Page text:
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Why mentoring works

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By some standards, the financial advisory business is still largely a male domain. For example, the CFP Board reports that as of July 31, 2015, 23 percent of certificate holders were women. The American College of Financial Services notes that over the past five years, women earned 27.5 percent of the professional designations and 22 percent of the graduate degrees awarded.

Mentoring can help women entering the financial advisory business increase their odds of success. Working with an experienced advisor can help the new advisor climb the learning curve more quickly from both a business and technical perspective, maintain a positive outlook, and reduce the risk of early-career blunders.

Mentoring benefits the mentor, as well. According to the Million Dollar Round Table (MDRT), which sponsors a mentoring program for its members, participating mentors in the United States experienced on average a 9 percent increase in their qualifying commissions for the 2013 to 2014 period.

Retirement Advisor asked three women who have succeeded as agents, wealth managers and mentors for their insights into forming mutually beneficial mentoring relationships.

Succeeding by joining

“It was really a boys’ club when I started 30 years ago.” That’s how Jo Ann Favia, CLU, ChFC, owner of the Favia Group in Villa Park, Illinois, describes her early years as a financial advisor working for a captive agency.

jo ann favia

Today, Favia (photo, left) runs a successful independent retirement planning and wealth management firm, but she notes that there just weren’t many female advisors when she started. She didn’t encounter any prospective mentors until she had been in the business for about four years, at which time she qualified for and started attending Million Dollar Round Table (MDRT) meetings. Her MDRT membership and active participation in the organization introduced Favia to some successful women advisors who were willing to mentor her. “They were really the ones that were mentoring to me where we became friends and kind of contacted each other on an ongoing basis versus day-to-day,” she says. “We would share sales ideas, business practices. It was just call them up and talk to them for an hour and say, ‘Hey, how are you doing this?’ Nothing on a formal basis, but just knowing that we had other women to call and have access to and discuss issues of being a woman in the business.”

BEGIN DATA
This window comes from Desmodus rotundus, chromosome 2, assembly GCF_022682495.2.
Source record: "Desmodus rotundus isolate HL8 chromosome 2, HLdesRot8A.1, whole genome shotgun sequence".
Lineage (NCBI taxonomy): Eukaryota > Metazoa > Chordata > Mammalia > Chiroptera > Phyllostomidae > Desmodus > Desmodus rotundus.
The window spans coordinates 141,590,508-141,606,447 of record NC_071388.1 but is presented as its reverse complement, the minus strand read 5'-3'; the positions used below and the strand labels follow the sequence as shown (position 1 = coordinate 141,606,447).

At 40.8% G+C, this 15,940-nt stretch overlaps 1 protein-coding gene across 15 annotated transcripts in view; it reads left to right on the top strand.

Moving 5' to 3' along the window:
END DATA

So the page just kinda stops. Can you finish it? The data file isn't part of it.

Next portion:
Favia started mentoring other MDRT members when she served as a member and chair of the organization’s mentoring program. That program works to connect new members with seasoned professionals in their local areas around the globe.

Mentoring benefits both parties, Favia emphasizes. She cites her purchase of another advisor’s business, which was owned by a 70-year-old fellow MDRT member. The experience of mentoring Favia about his business reenergized him.

“He was almost ready to retire and we had talked about me purchasing his business but through working together, he got excited again about contacting people,” she says. “You get set in your ways of how you’re doing things and then there’s a renewed energy and renewed life and different ways of looking at things. You get excited about it again because now you’re doing what you like to do — going out and seeing people.”

But mentoring relationships aren’t guaranteed to succeed, she cautions. While there needs to be a personal chemistry between the parties, she believes it’s a good practice to have a written agreement in place at the start.

“Have the end in mind — knowing how you’re going to unwrap an issue if things don’t work or even if things do work — you need to have the end in mind,” she advises. “Think it all through. Like in any type of buy-sell arrangement, you need to talk through worst-case scenarios.”

As Favia advises, it’s vital to discuss the following issues up front:

  • Whose clients are they?

  • Who buys the business?

  • What if things don’t work out, who’s responsible for the assets?

  • How is the transition put in place?

  • What is the commission split on new business? 

“I think you have to open up communication,” says Favia. “It’s so important to the success of the transition.”

Working with a mentor from the start

Barbara Pietrangelo, a financial planner with Prudential in Grand Rapids, Michigan, has always been in a mentoring relationship. When she started her career in January 1994, she did joint work on every case with a more experienced woman advisor in her office.